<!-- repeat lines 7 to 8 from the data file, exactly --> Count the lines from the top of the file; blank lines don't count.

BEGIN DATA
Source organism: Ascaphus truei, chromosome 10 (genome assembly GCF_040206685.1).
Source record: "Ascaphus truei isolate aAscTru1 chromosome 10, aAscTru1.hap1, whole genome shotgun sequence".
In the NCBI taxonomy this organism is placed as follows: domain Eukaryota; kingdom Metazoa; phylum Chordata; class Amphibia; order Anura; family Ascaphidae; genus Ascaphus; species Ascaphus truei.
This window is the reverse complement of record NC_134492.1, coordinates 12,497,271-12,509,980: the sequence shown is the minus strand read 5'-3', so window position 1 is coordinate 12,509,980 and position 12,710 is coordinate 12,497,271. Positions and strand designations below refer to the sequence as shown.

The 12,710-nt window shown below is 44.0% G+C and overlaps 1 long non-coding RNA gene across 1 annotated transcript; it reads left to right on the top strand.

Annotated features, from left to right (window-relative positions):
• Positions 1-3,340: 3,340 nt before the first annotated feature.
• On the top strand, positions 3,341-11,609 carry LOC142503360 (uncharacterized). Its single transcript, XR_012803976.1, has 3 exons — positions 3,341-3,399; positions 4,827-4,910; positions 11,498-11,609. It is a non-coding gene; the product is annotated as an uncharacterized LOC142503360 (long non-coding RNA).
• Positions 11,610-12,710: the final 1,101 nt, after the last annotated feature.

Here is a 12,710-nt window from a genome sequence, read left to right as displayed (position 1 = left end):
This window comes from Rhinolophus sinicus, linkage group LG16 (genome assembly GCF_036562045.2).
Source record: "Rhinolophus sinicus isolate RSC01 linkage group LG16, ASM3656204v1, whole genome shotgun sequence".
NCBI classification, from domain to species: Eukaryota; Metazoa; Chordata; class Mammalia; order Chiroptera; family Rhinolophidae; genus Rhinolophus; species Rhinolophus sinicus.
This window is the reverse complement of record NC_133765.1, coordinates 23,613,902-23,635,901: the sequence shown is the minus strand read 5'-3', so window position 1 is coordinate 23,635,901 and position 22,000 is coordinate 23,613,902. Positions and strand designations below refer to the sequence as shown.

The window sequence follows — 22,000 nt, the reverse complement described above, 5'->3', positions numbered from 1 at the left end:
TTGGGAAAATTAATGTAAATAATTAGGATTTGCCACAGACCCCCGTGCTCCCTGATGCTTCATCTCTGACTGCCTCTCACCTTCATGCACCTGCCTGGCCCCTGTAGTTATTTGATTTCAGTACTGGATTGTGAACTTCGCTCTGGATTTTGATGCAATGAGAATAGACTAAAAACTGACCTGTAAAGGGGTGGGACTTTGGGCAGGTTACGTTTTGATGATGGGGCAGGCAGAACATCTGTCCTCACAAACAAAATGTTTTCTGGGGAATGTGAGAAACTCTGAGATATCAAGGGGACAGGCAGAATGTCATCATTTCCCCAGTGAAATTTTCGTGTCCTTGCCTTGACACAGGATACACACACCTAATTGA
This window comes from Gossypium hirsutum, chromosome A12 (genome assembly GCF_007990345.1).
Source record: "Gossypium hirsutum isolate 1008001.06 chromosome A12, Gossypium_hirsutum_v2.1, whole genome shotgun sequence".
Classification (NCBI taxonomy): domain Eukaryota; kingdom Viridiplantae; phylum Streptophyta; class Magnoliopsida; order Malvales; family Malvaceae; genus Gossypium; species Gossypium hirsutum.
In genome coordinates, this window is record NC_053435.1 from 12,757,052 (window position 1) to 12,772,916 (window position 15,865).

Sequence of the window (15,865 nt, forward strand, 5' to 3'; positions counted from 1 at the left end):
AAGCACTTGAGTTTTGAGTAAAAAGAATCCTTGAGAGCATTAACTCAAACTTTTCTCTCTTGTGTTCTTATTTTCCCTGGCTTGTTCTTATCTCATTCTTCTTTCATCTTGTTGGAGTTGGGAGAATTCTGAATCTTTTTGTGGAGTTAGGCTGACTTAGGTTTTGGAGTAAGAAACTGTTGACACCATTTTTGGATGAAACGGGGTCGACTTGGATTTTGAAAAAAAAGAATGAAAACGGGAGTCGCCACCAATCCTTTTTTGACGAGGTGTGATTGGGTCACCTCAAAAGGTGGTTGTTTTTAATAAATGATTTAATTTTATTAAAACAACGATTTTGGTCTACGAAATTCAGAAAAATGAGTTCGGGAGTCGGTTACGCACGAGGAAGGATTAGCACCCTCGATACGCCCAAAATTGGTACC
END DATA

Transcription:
• Positions 1-3,340: 3,340 nt before the first annotated feature.
• On the top strand, positions 3,341-11,609 carry LOC142503360 (uncharacterized). Its single transcript, XR_012803976.1, has 3 exons — positions 3,341-3,399; positions 4,827-4,910; positions 11,498-11,609. It is a non-coding gene; the product is annotated as an uncharacterized LOC142503360 (long non-coding RNA).